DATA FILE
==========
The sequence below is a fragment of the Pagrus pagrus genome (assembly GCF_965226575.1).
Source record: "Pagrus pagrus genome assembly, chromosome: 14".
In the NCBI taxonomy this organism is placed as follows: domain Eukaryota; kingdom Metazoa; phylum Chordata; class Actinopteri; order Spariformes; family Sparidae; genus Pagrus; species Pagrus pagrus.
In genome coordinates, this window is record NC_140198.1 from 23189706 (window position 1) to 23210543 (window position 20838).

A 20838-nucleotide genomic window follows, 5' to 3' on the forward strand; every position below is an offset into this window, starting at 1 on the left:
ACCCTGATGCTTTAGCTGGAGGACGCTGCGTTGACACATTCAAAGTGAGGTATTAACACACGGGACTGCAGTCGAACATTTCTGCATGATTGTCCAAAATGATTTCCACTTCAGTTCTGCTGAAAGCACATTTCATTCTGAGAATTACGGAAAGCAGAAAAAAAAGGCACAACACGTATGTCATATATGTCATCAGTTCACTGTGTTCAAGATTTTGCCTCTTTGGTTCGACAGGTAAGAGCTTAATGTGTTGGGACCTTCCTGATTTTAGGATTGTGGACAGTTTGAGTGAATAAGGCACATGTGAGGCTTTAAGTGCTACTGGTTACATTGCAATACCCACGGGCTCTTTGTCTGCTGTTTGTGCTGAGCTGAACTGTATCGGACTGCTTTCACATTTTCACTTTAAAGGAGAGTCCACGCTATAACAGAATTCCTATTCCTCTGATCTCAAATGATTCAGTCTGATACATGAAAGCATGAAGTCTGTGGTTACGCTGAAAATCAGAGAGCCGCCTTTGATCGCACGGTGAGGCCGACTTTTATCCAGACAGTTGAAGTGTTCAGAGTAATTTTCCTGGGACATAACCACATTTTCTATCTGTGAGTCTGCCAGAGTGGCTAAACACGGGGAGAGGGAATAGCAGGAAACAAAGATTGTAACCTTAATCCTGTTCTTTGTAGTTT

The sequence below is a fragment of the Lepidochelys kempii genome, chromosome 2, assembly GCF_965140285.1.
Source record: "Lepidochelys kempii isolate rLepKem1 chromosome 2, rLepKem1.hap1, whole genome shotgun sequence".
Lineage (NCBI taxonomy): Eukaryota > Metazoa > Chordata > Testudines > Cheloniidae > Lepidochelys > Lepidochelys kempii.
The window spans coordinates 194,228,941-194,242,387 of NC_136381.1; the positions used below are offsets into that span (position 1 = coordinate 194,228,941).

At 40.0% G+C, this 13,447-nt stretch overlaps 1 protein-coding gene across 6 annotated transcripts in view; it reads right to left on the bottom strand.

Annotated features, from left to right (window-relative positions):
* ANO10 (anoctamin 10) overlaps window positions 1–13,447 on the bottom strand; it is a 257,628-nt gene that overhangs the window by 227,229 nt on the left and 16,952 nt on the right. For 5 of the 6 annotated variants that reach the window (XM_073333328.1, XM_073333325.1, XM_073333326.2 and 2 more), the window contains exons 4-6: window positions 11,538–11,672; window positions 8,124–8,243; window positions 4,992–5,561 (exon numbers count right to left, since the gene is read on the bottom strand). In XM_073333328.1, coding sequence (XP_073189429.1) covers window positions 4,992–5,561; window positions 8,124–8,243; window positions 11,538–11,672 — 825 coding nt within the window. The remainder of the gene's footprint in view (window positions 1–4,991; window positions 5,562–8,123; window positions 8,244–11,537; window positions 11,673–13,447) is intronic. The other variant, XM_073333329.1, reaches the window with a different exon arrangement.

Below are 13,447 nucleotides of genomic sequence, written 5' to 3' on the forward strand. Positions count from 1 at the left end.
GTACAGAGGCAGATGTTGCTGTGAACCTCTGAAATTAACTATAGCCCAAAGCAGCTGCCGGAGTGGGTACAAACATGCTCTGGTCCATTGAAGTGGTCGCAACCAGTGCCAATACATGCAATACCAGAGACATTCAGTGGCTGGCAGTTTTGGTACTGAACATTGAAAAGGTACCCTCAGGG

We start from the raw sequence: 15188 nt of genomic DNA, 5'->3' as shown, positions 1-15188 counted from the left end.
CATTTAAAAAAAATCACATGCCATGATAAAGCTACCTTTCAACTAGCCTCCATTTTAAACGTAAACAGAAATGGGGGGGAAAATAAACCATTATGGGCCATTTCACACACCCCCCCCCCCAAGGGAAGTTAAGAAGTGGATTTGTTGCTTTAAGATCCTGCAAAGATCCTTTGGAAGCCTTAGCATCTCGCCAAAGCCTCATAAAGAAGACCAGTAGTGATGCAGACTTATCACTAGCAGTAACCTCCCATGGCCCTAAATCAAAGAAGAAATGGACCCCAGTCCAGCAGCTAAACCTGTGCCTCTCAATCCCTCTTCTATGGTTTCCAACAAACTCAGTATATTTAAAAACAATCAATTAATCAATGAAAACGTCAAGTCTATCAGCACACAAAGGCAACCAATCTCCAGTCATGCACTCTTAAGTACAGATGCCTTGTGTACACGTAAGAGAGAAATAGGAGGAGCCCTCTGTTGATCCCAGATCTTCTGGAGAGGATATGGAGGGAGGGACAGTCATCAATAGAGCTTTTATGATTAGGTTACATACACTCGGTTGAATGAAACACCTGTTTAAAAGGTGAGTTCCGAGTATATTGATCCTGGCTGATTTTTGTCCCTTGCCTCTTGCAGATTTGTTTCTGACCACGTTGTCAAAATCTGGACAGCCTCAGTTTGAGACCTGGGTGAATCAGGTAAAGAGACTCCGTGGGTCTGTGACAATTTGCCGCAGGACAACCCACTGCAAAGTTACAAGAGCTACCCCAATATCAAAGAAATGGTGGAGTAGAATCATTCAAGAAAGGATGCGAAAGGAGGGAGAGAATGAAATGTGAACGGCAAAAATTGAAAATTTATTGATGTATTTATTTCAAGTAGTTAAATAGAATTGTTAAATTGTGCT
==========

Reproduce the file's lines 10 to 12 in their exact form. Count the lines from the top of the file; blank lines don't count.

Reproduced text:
The window spans coordinates 194,228,941-194,242,387 of NC_136381.1; the positions used below are offsets into that span (position 1 = coordinate 194,228,941).

At 40.0% G+C, this 13,447-nt stretch overlaps 1 protein-coding gene across 6 annotated transcripts in view; it reads right to left on the bottom strand.

Annotated features, from left to right (window-relative positions):